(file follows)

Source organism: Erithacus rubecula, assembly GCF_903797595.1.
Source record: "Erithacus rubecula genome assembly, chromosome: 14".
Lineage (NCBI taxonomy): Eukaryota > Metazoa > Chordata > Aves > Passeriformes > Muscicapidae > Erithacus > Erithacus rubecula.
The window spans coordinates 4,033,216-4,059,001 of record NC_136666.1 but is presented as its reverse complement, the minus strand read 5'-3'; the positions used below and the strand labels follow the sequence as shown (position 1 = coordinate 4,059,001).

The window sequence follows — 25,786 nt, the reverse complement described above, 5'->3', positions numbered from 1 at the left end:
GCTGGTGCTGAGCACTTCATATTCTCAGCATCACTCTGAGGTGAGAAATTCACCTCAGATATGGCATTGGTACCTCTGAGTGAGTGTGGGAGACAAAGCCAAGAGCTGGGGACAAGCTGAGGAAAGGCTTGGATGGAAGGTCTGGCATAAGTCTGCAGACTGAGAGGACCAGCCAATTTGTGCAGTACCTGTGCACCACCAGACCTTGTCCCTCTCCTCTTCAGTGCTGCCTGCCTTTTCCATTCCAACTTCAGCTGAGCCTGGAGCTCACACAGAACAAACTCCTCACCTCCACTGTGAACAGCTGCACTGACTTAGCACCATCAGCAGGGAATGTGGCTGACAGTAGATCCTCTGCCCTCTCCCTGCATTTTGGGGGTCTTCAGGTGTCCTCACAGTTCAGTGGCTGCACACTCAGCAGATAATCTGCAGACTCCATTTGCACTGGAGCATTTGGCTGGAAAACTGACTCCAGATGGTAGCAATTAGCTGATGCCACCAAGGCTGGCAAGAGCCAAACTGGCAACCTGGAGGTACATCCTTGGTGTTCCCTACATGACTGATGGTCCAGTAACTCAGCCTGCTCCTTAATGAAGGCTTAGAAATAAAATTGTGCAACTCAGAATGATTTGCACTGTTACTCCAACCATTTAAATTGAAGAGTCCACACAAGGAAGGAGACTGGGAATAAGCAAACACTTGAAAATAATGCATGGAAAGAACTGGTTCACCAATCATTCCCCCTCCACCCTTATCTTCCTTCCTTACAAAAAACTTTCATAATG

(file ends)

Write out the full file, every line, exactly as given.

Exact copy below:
Source organism: Erithacus rubecula, assembly GCF_903797595.1.
Source record: "Erithacus rubecula genome assembly, chromosome: 14".
Lineage (NCBI taxonomy): Eukaryota > Metazoa > Chordata > Aves > Passeriformes > Muscicapidae > Erithacus > Erithacus rubecula.
The window spans coordinates 4,033,216-4,059,001 of record NC_136666.1 but is presented as its reverse complement, the minus strand read 5'-3'; the positions used below and the strand labels follow the sequence as shown (position 1 = coordinate 4,059,001).

The window sequence follows — 25,786 nt, the reverse complement described above, 5'->3', positions numbered from 1 at the left end:
GCTGGTGCTGAGCACTTCATATTCTCAGCATCACTCTGAGGTGAGAAATTCACCTCAGATATGGCATTGGTACCTCTGAGTGAGTGTGGGAGACAAAGCCAAGAGCTGGGGACAAGCTGAGGAAAGGCTTGGATGGAAGGTCTGGCATAAGTCTGCAGACTGAGAGGACCAGCCAATTTGTGCAGTACCTGTGCACCACCAGACCTTGTCCCTCTCCTCTTCAGTGCTGCCTGCCTTTTCCATTCCAACTTCAGCTGAGCCTGGAGCTCACACAGAACAAACTCCTCACCTCCACTGTGAACAGCTGCACTGACTTAGCACCATCAGCAGGGAATGTGGCTGACAGTAGATCCTCTGCCCTCTCCCTGCATTTTGGGGGTCTTCAGGTGTCCTCACAGTTCAGTGGCTGCACACTCAGCAGATAATCTGCAGACTCCATTTGCACTGGAGCATTTGGCTGGAAAACTGACTCCAGATGGTAGCAATTAGCTGATGCCACCAAGGCTGGCAAGAGCCAAACTGGCAACCTGGAGGTACATCCTTGGTGTTCCCTACATGACTGATGGTCCAGTAACTCAGCCTGCTCCTTAATGAAGGCTTAGAAATAAAATTGTGCAACTCAGAATGATTTGCACTGTTACTCCAACCATTTAAATTGAAGAGTCCACACAAGGAAGGAGACTGGGAATAAGCAAACACTTGAAAATAATGCATGGAAAGAACTGGTTCACCAATCATTCCCCCTCCACCCTTATCTTCCTTCCTTACAAAAAACTTTCATAATG